Density functional theory (DFT), a cost-effective solution of Schrödinger’s equation, has the power to provide powerful insights into the interpretation of astronomical infrared spectra arising from transitions between different vibrational modes of a variety of PAH molecules. Using DFT, our group (Rigopoulou et al. 2021) has computed  theoretical spectra for a variety of PAH molecules of different sizes, structures and charges. These were subsequently used to construct diagnostic grids in order to investigate how the PAH features respond to the presence of an AGN (Rigopoulou et al. 2021).

By employing archival data of AGN and star-forming galaxies taken with the infrared spectrometer on board the Spitzer Space Telescope in Garcia-Bernete et al. (2021), we investigated the impact the AGN may have on PAHs and, in particular, whether the strong radiation field created by the AGN may destroy the PAH carriers. The analysis of mid-IR spectra from regions very close to the AGN and those from the galaxy’s disk revealed that PAH band ratios measured in the central AGN-dominated spectra are best matched to the theoretical spectra of large and neutral PAH molecules (a comparison of real galaxy spectra and modelled spectra is shown in Figure 3).

Figure 3
Figure 3: Astronomical PAH spectra of various types of galaxies (top) and theoretical spectra (bottom, from Garcia-Bernete et al. 2021)

In contrast, the PAH band ratios derived from regions within the galaxy’s disk appear to be identical to spectra measured in star-forming galaxies (and were best modelled using medium-sized and more ionized PAH molecules). We interpret these trends as an indication that the AGN does indeed influence the distribution of PAH molecules in the host galaxy by destroying the smaller PAH molecules in the central AGN regions.  Although our present analysis is limited to only a handful of galaxies where such measurements are currently possible, the results highlight the huge diagnostic power of PAHs to probe the AGN-host galaxy connection.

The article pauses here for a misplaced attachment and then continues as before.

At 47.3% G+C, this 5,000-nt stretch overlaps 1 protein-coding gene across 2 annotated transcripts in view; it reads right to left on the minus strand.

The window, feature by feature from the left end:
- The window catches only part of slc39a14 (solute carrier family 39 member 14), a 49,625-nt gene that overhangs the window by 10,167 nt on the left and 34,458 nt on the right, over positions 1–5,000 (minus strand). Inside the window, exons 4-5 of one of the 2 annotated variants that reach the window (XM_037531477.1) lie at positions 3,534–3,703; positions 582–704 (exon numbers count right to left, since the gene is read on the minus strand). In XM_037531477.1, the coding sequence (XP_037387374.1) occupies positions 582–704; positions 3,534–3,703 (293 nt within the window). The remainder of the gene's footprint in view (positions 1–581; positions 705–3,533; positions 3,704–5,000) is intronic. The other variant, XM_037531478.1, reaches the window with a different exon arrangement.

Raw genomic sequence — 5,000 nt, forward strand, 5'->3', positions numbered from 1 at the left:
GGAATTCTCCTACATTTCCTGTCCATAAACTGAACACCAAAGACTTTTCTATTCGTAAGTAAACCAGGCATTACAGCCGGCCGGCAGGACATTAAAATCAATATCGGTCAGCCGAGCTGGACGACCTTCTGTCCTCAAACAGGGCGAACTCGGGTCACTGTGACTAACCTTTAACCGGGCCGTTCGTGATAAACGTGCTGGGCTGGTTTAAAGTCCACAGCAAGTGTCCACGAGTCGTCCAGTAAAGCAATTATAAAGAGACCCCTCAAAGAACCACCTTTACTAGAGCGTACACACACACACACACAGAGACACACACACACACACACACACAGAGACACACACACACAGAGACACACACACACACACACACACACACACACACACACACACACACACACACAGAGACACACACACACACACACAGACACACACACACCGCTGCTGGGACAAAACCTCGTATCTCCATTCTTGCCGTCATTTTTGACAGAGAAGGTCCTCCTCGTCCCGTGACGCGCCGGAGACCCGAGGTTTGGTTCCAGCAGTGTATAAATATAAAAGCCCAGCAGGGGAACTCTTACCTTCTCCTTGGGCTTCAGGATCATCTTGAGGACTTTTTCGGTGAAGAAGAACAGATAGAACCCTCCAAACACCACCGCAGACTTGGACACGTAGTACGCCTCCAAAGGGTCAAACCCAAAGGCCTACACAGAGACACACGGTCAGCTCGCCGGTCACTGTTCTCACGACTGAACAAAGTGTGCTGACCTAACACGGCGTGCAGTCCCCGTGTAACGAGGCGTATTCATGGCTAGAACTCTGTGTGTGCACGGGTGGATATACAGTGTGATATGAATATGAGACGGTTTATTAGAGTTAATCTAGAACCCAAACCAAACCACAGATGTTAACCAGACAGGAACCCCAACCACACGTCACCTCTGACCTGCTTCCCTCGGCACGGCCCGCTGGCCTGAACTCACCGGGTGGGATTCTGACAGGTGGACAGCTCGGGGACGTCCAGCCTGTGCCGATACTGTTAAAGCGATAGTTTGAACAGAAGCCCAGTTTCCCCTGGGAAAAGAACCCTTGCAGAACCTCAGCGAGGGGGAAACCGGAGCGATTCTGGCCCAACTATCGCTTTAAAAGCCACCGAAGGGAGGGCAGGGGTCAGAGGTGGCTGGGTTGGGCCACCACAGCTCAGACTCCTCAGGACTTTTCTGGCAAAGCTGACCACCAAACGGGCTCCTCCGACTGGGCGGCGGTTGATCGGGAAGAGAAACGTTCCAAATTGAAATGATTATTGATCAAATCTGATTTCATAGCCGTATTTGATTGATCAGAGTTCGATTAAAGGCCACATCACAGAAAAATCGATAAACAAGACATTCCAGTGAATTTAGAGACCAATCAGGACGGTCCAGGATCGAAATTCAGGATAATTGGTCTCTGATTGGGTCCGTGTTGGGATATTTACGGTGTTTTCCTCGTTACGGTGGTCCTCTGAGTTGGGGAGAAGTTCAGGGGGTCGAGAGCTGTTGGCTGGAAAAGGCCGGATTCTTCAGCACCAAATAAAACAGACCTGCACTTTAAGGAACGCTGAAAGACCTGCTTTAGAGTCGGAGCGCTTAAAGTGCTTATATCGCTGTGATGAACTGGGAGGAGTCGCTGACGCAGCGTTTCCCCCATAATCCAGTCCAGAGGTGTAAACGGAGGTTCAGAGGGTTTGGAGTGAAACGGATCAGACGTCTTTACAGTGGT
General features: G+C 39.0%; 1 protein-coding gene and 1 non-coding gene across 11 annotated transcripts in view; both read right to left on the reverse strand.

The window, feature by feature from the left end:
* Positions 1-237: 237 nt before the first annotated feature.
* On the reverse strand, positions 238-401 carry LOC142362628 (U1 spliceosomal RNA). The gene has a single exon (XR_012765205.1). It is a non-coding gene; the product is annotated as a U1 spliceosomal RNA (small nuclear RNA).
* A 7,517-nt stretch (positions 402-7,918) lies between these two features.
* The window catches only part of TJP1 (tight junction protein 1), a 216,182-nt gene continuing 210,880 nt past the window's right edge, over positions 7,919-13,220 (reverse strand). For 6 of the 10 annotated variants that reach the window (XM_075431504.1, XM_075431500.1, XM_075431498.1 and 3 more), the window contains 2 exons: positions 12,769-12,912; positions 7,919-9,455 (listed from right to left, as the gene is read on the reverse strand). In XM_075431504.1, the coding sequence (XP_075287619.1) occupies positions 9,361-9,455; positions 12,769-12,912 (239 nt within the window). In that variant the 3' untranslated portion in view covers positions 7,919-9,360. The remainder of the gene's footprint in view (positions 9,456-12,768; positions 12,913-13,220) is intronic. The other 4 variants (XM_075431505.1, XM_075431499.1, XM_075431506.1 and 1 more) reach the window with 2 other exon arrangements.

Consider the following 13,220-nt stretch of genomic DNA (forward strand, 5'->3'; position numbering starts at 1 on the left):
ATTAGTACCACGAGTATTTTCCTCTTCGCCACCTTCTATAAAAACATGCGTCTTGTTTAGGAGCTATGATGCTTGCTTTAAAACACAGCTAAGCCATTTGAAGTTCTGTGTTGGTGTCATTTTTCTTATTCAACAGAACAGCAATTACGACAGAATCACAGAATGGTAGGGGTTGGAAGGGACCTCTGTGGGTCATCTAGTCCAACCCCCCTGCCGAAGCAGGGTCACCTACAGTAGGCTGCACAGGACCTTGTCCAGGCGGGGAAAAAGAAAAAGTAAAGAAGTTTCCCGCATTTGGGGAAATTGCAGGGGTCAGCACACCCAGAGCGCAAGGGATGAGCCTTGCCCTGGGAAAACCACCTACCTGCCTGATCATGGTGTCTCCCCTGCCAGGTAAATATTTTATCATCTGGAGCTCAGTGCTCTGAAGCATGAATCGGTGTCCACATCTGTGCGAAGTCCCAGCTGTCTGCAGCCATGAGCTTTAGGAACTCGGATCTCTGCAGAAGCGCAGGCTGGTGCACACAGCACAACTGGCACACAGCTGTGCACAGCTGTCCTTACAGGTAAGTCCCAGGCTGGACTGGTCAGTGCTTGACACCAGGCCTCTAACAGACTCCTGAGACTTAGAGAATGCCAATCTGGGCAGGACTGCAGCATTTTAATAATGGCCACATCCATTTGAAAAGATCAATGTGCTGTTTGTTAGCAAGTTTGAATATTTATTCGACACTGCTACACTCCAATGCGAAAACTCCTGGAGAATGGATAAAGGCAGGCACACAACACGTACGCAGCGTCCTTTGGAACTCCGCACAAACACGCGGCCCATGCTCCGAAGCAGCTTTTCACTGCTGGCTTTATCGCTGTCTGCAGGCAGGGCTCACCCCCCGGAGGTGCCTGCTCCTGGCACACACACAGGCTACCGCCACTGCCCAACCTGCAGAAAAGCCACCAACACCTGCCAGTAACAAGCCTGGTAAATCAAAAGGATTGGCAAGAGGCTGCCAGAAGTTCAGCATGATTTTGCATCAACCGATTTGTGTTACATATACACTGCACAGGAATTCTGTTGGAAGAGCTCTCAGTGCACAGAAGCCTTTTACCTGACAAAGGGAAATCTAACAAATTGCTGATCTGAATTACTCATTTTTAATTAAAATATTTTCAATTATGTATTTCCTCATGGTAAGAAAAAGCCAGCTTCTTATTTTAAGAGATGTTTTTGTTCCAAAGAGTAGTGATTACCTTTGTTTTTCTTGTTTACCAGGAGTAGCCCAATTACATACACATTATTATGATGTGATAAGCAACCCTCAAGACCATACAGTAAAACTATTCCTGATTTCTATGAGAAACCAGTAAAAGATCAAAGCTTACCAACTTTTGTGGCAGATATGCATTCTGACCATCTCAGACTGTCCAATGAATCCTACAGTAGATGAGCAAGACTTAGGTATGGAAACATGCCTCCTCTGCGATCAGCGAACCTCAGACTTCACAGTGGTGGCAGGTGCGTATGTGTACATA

The imminent launch of the James Webb Space Telescope (JWST – at the time of writing the launch is scheduled for 22 December 2021) will transform studies of PAH molecular spectroscopy in AGN by providing an unprecedented level of spectral and spatial detail. With a mirror of 6.5 m diameter, JWST will be able to take images with enhanced resolution while the sensitivity of its instruments will enable measurements of light from faint/distant objects as well as low brightness regions. By measuring PAH emission from nuclear and circumnuclear regions in galaxies we will be able to elucidate the impact of the central AGN on its host galaxy and advance our understanding of the survival of PAH molecules in the harshest environments in the Universe.

Further reading:

Polycyclic Aromatic Hydrocarbons in Seyfert and star-forming galaxies, Garcia-Bernete, I., Rigopoulou, D., Alonso-Herrero, A., Pereira-Santaella, M., Roche, P.F. and Kerkeni, B., 2021, Monthly Notices of the Royal Astronomical Society, accepted for publication in October 2021.

The properties of Polycyclic Aromatic Hydrocarbons in galaxies: constraints on PAH sizes, charge and radiation field, Rigopoulou, D., Barale, M., Clary, D., 2021, Monthly Notices of the Royal Astronomical Society, 504, 5287.